The action on Day 3 has only set the stage for more exciting play throughout the rest of the tournament, as nations try to punch their tickets out of the group stage and into the next round. Here's a look at Monday's results and a look forward to Day 4.
Day 4 Top Games
New Zealand vs. United States
It's been a series of ups and downs for Team USA so far in Spain, but mostly ups. And head coach Mike Krzyzewski's squad will look to continue its ascension against New Zealand on Tuesday.
The Americans started off at FIBA in style, demolishing Finland 114-55 and holding their opponent without a field goal for the second quarter. They trailed at the half against Turkey on Sunday before pulling out a 21-point victory late.
New Zealand comes into the game sporting an 0-2 record but nearly made waves in its opener by falling late to Turkey—a team the U.S. trailed by five at the half. New Zealand was in position to win before Turkey mounted a fourth-quarter rally to take the victory.
Things haven't been pretty at times for Coach K and crew, but as ESPN's Fran Fraschilla notes, their superior talent is just too much for non-elite nations to overcome:
New Zealand's Corey Webster will have a big game off the bench as Team USA continues to struggle against strong guard play, but athleticism and size will propel the Americans to an easy win.
Prediction: USA 95, New Zealand 62
Ukraine vs. Turkey
Nobody is going to sleep on Turkey in Group C after the nation's performance against the United States on Sunday. The big underdogs led by five at halftime against the reigning champions.
But the Turks are still coming off a loss to the Americans and will look to get back to their winning ways on Tuesday against Ukraine.
Ukraine started strong in its opener with a 72-62 victory over the Dominican Republic, with guards Pooh Jeter and Sergii Gladyr leading the way offensively. Jeter added a big 24-point performance against Finland the day after, but 16 team turnovers forced Ukraine to sputter to a loss against Finland.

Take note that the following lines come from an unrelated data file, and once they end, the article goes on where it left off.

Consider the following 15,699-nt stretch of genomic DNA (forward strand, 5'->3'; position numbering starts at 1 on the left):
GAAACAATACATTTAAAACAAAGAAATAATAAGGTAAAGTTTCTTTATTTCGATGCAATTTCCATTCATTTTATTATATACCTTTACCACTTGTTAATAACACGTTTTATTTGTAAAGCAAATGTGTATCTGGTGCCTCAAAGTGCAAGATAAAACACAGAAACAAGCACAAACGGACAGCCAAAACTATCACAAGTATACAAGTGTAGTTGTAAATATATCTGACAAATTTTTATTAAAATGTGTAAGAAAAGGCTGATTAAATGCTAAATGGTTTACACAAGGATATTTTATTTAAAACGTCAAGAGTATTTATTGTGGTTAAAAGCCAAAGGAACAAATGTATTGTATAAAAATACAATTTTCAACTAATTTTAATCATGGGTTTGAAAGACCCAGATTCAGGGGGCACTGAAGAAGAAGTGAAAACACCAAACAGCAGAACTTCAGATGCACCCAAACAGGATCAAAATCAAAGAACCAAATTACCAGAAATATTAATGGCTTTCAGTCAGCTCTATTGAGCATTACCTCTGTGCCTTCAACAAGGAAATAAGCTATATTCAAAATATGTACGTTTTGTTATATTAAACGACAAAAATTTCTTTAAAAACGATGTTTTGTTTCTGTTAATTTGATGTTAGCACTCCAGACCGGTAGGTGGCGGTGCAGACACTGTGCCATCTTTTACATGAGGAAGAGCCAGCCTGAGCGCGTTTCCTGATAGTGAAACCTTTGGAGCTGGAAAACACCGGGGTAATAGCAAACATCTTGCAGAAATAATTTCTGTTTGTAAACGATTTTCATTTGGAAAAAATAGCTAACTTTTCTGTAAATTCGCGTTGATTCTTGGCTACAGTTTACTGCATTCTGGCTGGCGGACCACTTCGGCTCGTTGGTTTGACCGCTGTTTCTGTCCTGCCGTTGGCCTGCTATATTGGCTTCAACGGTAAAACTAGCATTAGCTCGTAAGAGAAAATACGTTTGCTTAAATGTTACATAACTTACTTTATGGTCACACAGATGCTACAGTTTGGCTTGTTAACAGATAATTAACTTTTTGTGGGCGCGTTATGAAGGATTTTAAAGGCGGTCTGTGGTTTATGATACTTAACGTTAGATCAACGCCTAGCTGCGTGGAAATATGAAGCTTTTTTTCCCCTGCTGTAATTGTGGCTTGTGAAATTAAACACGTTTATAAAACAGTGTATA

Turkey's slashing guards and physical post contributors caused more than a scare for the U.S. early, which leaves one to believe Ukraine will be no match. With a day off between games, Turkey's superior talent will be rested and ready to go.
Prediction: Turkey 91, Ukraine 78
South Korea vs. Slovenia
With Spain, Team USA, Argentina, Brazil and Greece all in other groups, first place was up for the taking in Group D. After two games, Slovenia looks eager to fill the up-for-grabs spot.
With easy wins over Australia and Mexico to start out play, Slovenia has made a case for a deep run in Spain this summer. Led by the Dragic brothers—Zoran and Goran, the latter of whom has emerged as a star for the NBA's Phoenix Suns—they have been ripping through opponents.
Zach Harper of CBS Sports noted their ridiculous stat line against Mexico:
In their opening two games, the Slovenians have shot 20-of-42 from three-point range and well over 50 percent from the field. Meanwhile, South Korea scored six points in its first quarter of play in Spain and was defeated by 34 points by an Australia team that Slovenia topped by double digits.
Chalk up another rout for Slovenia.
Prediction: Slovenia 95, South Korea 60
Los Angeles Dodgers standout prospect Joc Pederson has been summoned to the big leagues.
According to the club's official Twitter account, Pederson is among four minor league players to be promoted to LA's active roster on Monday:
Manager Don Mattingly commented on how he plans to utilize Pederson for the last stretch of the MLB regular season, per Los Angeles News Group's J.P. Hoornstra:
The Dodgers play host to the Washington Nationals on Monday evening—a battle between the National League's two best teams.
Pederson has made quite a splash this season for Triple-A Albuquerque. Per Baseball-Reference.com, the 22-year-old outfielder has 33 home runs, 78 RBI and 30 stolen bases in 121 games, with a .303 batting average and .435 on-base percentage.
That production allowed Pederson to win the Pacific Coast League's MVP award. Minor League Team Names highlighted the elite company Pederson joined with his sensational all-around play:
Pederson commented about his achievement after it happened, per MiLB.com's Josh Jackson:
It's a great feeling. It shows that hard work and the process I've put in with the coaches and the Dodgers staff is paying off in results. You don't ever strive to do something like that at the start of the season because you don't want to limit yourself. Something that prestigious is quite humbling and I'm honored to do it.